What is in this article?:
- The wealth of ideas
- Ideas at work
- Cleverness is an overlooked quality
- Big business, big government threw money at a problem
Robert Brooks, Editor-in-Chief
If you are a huge corporate entity, you are responsible for all types of problems all the time. Often enough, if you don’t have a better solution, you can throw money at a problem to make it go away, for a while at least. This works, until your shareholders get fed up and demand some value for the capital they have entrusted to you. Or, until your market share shrinks to the point that you cannot divert revenues to spending, and no one will lend you the money you want to spend, because you are not a good risk to pay it back and you have no other plans for solving your problems. At that point, what you really need is a new idea.
If you are a smaller company, the problems you face have to be taken more seriously. Typically, you don’t have money to make them go away, because the money you have is tied up in assets or in obligations like payrolls, taxes, debt service, and dividends. The lights have to stay on, the creditors have to be paid, the investors have to be respected, and the responses to everyone have to be timely, and effective. Those are the minimum requirements, but they’re generally enough to keep an enterprise going – even for many years if the management remains responsible and clever.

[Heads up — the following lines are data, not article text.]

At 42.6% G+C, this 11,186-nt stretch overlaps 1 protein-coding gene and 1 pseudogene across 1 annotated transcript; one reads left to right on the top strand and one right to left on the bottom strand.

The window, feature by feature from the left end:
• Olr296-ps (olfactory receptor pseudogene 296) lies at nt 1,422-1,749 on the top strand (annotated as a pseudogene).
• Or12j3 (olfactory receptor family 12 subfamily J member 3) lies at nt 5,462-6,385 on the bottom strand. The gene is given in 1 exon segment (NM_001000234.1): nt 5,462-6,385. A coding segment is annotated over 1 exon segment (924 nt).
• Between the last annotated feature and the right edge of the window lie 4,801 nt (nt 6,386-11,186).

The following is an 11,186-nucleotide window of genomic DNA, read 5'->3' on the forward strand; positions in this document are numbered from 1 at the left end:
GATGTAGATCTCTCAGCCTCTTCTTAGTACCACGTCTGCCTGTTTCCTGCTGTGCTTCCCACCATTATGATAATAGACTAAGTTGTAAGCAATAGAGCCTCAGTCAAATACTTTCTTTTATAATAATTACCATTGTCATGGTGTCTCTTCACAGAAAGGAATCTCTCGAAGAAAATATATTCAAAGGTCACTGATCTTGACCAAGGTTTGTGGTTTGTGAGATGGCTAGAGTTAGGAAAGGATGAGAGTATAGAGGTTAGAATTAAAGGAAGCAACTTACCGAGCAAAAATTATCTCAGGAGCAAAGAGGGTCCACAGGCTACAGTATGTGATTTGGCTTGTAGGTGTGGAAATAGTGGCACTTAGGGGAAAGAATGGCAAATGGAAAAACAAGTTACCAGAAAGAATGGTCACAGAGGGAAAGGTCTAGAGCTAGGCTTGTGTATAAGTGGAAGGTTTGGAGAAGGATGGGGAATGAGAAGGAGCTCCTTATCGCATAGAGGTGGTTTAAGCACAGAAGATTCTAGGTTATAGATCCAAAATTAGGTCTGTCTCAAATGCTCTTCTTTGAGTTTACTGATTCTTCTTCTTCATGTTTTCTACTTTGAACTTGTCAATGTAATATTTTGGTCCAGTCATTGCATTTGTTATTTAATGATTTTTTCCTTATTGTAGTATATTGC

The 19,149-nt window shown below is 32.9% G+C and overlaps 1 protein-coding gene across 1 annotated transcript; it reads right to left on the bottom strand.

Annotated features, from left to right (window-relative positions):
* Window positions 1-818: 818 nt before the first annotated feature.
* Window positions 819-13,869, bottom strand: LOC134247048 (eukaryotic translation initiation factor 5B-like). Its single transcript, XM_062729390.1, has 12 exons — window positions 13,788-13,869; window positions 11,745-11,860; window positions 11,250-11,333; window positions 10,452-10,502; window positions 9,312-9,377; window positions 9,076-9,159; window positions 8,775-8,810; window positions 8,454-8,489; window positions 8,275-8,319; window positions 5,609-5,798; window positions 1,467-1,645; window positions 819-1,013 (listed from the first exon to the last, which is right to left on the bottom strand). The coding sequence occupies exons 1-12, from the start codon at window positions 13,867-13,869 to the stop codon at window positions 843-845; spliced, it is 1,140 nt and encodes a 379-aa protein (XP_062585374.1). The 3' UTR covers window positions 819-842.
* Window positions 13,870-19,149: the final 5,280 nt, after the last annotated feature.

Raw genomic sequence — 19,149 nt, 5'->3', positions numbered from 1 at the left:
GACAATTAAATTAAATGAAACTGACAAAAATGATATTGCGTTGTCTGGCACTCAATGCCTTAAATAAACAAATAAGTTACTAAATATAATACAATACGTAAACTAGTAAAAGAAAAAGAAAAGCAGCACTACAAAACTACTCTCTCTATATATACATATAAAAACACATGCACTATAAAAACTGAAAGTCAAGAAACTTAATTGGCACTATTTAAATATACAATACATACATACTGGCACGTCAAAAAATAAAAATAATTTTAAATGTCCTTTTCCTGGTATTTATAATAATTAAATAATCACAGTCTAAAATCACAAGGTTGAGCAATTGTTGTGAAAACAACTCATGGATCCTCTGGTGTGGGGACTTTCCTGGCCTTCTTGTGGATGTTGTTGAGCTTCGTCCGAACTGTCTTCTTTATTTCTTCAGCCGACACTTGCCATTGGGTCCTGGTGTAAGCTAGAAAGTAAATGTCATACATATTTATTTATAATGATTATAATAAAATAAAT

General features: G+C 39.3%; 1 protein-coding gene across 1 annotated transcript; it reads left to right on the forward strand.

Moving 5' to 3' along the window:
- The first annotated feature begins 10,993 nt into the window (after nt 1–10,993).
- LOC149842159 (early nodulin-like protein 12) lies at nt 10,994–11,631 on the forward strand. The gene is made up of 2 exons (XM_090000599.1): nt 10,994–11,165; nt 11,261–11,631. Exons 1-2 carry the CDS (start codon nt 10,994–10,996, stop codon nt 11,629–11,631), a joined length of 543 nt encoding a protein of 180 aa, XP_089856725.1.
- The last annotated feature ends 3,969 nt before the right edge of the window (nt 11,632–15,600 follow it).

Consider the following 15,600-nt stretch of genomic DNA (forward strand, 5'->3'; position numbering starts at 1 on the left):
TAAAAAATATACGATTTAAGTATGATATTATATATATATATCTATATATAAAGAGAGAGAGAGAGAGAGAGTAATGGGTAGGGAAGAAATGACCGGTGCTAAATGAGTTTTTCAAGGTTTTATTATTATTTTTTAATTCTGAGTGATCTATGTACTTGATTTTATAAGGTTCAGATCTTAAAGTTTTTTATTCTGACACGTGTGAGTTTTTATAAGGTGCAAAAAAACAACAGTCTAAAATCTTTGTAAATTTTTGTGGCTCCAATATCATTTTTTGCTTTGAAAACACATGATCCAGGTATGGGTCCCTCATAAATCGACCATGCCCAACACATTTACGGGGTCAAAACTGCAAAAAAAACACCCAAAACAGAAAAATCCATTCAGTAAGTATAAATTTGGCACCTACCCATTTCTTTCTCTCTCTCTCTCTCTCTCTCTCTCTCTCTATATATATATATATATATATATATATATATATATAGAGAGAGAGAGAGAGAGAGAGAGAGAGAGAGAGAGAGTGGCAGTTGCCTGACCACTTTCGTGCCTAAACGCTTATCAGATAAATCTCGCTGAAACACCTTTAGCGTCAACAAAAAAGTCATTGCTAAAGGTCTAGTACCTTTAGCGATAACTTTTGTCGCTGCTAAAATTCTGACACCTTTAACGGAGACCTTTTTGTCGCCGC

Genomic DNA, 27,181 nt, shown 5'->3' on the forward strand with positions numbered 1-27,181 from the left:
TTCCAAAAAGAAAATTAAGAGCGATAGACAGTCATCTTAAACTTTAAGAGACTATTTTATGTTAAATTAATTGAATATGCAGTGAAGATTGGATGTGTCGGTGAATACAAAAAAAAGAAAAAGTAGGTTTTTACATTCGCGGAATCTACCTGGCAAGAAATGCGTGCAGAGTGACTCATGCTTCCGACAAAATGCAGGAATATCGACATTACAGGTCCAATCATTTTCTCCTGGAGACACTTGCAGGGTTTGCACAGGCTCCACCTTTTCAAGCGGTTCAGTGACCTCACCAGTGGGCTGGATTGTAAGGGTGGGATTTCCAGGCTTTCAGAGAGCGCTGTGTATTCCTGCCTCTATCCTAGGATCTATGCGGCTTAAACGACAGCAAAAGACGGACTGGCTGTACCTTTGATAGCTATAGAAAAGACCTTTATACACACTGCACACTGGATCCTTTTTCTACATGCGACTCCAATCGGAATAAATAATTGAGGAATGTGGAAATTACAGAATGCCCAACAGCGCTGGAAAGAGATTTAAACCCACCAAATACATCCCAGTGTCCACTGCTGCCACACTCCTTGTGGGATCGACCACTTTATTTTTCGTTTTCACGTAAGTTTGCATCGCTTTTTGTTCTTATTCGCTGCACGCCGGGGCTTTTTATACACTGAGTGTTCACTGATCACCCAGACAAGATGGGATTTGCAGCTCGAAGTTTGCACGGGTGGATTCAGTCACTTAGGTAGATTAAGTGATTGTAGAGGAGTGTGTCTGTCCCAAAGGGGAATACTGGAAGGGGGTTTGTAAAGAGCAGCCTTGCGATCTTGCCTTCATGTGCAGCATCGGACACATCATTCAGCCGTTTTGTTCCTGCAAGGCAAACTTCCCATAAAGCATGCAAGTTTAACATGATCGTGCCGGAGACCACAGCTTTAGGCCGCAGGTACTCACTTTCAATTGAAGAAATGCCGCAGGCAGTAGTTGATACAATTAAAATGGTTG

Cleverness is an overlooked quality: we think of it as an individual trait, and of course it is that. In an organization it’s described as creativity or resourcefulness. It comes down to the same thing: the ability to find alternative solutions to problems, to address inefficiencies or inadequacies, or inabilities, in some way that has not been applied previously.
An equally important aspect of cleverness is the willingness to try the new approach once it’s been discovered, rather than relying on an older custom that may or may not work, or being content to do nothing because no one else has taken a comparable risk.
I’m not revealing anything new. This quality that has been praised so much and so well (typically, in retrospect) remains as welcome and necessary now as ever. But as valuable as cleverness is to an organization or an individual, it needs to be prompted. That is the value of an idea. An insight, a concept, a scheme, you may call it whatever seems appropriate, but the point is that something has to be established as an alternative in order to be embraced as a solution.